Carnegiea gigantea, Giant Saguaro

Southwest Desert Flora

Home to the plants of the Sonoran, Chihuahuan and Mojave Deserts

Cirsium ochrocentrum, Yellowspine Thistle

Senegalia greggii, (=Acacia greggii), Catclaw Acacia

Scientific Name: Senegalia greggii, (=Acacia greggii)
Common Name: Catclaw Acacia

Also Called: Catclaw, Devilsclaw, Gregg Acacia, Gregg Catclaw, Long-flower Catclaw, Texas Catclaw, Wait-a-Minute Bush; (Spanish: Uña de Gato, Tèsota, Gatuño, Palo Chino, Algarroba, Tepame)

Family: Fabaceae or Leguminosae Family

Synonyms: (Acacia greggii var. arizonicas, Senegalia greggii)

Status: Native

Duration: Perennial

Size: From 5 to 12 feet or more. (20')

Growth Form: Small tree or large shrub; rounded with many branches; armed with sharp, stout, cat-claw like thorns; form thickets along streams and washes.

Leaves: Green or gray-green; twice-pinnately compound;

Flower Color: Creamy-white; flowers in 2 inch spikes, fragrant, fruit a contorted pod (legume).

Flowering Season: April to October.

Elevation: Below 4,500 feet.

Habitat Preferences: Chaparral communities, flats, along streams, stream banks and washes.

Recorded Range: Acacia greggii is found in the southwestern United States in AZ, CA, NM, NV, TX and UT. It is also native to Baja California and northern Mexico. In Arizona Catclaw Acacia is found throughout most of the state with few records in Apache and Navajo Counties.

North America & US County Distribution Map for Acacia greggii as Senegalia greggii.

U.S. Weed Information: No information available.
Invasive/Noxious Weed Information: No information available.

Wetland Indicator: Acacia greggii has the following wetland designations in North America; Arid West, FACU; Great Plains, UPL; Western Mountains, Valleys, and Coast FACU.
FACU, Facultative Upland, usually occur in non-wetlands, but may occur in wetlands
UPL, Obligate Upland, almost never occur in wetlands.

Threatened/Endangered Information: No information available.

Genus Information: 88 species in Acacia in the United States, 7 species in Arizona.

2 varieties in Acacia greggii:
Acacia greggii var. greggii, Catclaw Acacia and
Acacia greggii var. wrightii, Catclaw Acacia.

Comments: Catclaw Acacia is one of the most common and iconic desert scrub plants where found. They are loaded with sharp curved hooked thorns and near impossible to navigate through. The thorns of Catclaw Acacia are formidable, they are tough enough to catch, hold and tear clothing as well as lacerating the skin. Its flowers are reported to be one of the most important nectar sources for honey bees that are housed on the desert.

The species epithet greggii” was named to honor Josiah Gregg, (1806-1850).

Also see in Southwest Desert Flora Whitethorn Acacia, Vachellia constricta and Sweet Acacia, Vachellia farnesiana.

Ethno-Herbalist: Southern California Ethnobotany; Ethnobotany of Southern California Native Plants: Catclaw Acacia, Acacia greggii, (Senegalia greggii).

Various parts of Catclaw Acacia have been as food and building materials by several indigenous southwest tribes. See a complete list of ethno-botanical uses at Native American Ethnobotany, University of Michigan, Dearborn.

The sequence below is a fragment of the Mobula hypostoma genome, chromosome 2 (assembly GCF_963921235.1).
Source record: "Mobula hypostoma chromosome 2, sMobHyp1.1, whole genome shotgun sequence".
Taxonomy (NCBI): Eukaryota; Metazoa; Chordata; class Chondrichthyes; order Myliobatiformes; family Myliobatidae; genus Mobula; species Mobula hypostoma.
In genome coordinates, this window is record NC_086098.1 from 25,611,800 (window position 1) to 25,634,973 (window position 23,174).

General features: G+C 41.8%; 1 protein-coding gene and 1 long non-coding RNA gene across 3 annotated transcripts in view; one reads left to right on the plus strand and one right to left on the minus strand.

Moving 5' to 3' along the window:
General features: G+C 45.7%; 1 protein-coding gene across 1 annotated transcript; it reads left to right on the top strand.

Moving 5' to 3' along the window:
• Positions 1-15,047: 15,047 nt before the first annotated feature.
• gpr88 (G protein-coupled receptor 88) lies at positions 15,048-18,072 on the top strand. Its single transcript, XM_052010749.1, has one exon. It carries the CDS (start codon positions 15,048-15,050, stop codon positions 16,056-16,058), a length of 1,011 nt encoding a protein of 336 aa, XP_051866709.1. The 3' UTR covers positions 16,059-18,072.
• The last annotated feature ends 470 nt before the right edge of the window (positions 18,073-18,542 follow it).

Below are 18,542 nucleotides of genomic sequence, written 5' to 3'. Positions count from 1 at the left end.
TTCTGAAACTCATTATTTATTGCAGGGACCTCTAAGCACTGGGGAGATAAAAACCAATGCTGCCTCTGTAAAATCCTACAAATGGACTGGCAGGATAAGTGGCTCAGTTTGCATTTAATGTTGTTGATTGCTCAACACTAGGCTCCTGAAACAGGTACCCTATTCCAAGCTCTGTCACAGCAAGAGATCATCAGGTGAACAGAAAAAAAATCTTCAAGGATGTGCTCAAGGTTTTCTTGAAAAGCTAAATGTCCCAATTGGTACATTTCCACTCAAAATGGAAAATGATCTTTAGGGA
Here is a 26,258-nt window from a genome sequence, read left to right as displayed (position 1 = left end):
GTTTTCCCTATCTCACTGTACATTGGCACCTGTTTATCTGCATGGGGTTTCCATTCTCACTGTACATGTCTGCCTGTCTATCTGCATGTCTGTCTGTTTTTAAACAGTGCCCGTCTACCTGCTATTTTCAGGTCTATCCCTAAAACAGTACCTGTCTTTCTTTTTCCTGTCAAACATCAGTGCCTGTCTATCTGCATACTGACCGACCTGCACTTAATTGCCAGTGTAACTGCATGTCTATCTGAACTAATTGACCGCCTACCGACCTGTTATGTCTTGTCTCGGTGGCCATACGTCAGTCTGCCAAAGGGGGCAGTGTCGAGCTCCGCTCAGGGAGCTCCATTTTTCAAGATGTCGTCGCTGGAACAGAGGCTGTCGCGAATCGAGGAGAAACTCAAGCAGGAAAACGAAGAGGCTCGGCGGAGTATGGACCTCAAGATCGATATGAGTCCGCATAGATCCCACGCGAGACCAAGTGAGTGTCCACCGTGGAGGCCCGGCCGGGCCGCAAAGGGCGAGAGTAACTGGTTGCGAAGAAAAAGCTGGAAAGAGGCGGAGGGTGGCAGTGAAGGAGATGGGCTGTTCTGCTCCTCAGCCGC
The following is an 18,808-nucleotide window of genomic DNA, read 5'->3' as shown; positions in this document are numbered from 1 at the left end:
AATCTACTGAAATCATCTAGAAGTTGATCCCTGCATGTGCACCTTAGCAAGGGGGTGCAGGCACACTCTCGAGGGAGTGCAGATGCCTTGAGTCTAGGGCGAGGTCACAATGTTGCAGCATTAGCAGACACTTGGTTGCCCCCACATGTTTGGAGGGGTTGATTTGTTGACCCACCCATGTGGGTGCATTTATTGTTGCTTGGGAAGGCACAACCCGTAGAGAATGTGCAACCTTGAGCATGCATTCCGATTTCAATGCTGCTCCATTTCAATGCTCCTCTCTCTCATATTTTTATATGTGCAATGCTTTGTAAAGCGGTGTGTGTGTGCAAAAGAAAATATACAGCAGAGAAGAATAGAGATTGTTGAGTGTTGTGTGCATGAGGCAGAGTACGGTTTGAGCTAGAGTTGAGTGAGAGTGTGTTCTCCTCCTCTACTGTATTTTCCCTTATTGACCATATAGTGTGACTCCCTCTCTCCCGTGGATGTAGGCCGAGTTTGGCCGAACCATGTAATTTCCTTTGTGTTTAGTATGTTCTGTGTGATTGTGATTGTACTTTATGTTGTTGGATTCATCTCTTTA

Date Profile Completed: 08/04/2015, updated 03/03/2021
References and additional information:
Arizona Flora, Kearney, Thomas H., Peebles, Robert H., 1960, University of California Press, Berkley and Los Angeles, California.
U.S. Dept. of Agriculture, Natural Resources Conservation Service on-line database and USGS ITIS search; accessed 03/03/2021.
The Plant List (2013). Version 1.1. Published on the Internet;; accessed 03/03/2021.
Gucker, Corey L. 2005. Senegalia greggii. In: Fire Effects Information System, [Online]. U.S. Department of Agriculture, Forest Service, Rocky Mountain Research Station, Fire Sciences Laboratory (Producer).
Available: [2021, March 3].
David Seigler & John E. Ebinger 2012, Senegalia greggii, in Jepson Flora Project (eds.) Jepson eFlora,, accessed on March 03, 2021.
Native Plant Information Network, NPIN. Published on the Internet; accessed 03/03/2021. Lady Bird Johnson Wildflower Center at The University of Texas, Austin, TX.
Michael J. Plagens; Arizonensis; Field Guide; Sonoran Desert Flora; Catclaw Acacia/Acacia greggii/Senegalia greggii; (accessed 03/03/2021).
Wikipedia contributors, 'Senegalia greggii', Wikipedia, The Free Encyclopedia, 17 January 2021, 02:52 UTC, [accessed 3 March 2021]
University of Arizona; Campus Arboretum; Senegalia greggii; accessed 03/03/2021
Seiler, John; Jensen, Edward; Niemiera, Alex; and Peterson, John, Virginia Tech; Dept of Forest Resources and Environmental Conservation; Catclaw Acacia Fabaceae Senegalia greggii; on-line accessed 03/01/2021
Seiler, John, Peterson, John, North American species range map courtesy of Virginia Tech, Dept. of Forest Resources & Environmental Conservation
SEINet synonyms, scientific names, geographic locations, general information.
Etymology:Michael L. Charters California Plant Names: Latin and Greek Meanings and Derivations; A Dictionary of Botanical and Biographical Etymology - accessed 03/03/2021.
IPNI (2020). International Plant Names Index. Published on the Internet, The Royal Botanic Gardens, Kew, Harvard University Herbaria & Libraries and Australian National Botanic Gardens. [Retrieved 03 March 2021].